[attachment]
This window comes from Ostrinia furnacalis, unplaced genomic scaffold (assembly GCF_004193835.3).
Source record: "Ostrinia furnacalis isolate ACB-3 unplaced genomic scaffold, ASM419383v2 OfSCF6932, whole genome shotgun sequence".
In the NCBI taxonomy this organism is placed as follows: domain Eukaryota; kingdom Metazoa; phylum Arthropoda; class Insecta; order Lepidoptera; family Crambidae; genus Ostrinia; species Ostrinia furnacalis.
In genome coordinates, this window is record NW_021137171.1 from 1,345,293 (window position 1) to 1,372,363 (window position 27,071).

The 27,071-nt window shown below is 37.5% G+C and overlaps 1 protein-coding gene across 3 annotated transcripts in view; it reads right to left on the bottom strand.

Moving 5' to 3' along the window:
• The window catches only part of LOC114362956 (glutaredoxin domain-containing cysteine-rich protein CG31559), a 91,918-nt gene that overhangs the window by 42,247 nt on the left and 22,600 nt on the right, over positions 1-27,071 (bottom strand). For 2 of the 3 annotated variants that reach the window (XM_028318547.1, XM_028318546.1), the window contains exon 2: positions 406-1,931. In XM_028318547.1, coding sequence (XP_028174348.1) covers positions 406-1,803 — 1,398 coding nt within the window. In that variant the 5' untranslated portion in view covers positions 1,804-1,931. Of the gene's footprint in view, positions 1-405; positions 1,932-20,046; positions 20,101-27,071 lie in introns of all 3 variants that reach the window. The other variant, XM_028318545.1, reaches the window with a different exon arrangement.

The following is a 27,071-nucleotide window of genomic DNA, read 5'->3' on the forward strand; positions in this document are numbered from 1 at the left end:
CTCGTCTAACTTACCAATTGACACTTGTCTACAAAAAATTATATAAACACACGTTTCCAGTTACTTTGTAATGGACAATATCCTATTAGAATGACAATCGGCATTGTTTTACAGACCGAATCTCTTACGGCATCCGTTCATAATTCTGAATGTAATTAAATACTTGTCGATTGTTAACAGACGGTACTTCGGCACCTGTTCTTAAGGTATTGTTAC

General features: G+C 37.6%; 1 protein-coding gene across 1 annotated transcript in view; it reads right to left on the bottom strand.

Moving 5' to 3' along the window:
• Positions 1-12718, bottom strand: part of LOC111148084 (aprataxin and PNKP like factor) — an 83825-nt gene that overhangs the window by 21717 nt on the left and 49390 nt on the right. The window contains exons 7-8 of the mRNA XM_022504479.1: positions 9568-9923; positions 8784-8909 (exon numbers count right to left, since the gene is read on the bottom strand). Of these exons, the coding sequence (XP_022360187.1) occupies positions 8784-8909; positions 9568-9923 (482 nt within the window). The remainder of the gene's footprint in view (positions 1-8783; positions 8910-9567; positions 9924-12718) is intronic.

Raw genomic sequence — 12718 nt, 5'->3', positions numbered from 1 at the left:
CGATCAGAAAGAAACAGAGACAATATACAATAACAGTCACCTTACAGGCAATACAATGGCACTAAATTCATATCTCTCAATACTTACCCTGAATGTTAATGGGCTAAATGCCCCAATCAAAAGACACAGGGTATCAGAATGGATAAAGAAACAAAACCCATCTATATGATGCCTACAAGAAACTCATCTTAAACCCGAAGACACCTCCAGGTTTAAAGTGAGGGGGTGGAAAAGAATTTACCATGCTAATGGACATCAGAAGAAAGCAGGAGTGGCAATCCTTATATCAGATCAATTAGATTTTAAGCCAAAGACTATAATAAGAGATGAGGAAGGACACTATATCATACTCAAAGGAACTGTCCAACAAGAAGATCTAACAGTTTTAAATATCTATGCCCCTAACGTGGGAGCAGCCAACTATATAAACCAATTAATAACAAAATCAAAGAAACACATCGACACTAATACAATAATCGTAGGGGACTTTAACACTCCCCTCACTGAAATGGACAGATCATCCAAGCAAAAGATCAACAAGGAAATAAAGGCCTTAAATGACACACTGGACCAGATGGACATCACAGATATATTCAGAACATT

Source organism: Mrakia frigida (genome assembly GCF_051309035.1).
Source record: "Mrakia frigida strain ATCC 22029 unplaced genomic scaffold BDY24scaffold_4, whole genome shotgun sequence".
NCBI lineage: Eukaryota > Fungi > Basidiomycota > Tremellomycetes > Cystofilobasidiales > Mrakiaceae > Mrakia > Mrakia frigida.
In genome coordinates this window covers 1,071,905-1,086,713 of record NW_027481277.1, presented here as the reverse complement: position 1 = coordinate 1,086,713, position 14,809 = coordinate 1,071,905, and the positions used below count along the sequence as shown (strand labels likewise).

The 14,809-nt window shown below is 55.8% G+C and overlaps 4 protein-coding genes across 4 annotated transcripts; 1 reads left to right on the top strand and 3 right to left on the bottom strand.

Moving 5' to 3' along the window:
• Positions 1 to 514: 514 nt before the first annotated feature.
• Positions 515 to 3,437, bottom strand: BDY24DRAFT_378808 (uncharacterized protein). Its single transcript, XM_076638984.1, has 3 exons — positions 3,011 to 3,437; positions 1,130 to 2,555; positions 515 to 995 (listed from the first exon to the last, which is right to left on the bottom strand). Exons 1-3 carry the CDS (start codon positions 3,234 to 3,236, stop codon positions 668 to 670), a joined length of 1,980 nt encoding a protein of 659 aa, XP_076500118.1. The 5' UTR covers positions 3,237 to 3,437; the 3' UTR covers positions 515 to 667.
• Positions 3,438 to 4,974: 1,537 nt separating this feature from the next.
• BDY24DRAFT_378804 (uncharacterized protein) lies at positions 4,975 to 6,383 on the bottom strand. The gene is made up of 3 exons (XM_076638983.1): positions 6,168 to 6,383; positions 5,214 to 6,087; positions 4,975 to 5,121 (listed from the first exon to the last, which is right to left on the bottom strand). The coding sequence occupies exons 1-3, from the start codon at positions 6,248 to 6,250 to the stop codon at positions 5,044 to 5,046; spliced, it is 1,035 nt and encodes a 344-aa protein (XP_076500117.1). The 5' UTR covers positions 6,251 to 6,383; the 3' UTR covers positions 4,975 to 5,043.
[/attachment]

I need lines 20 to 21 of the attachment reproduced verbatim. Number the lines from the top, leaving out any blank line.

Moving 5' to 3' along the window:
• Positions 1 to 514: 514 nt before the first annotated feature.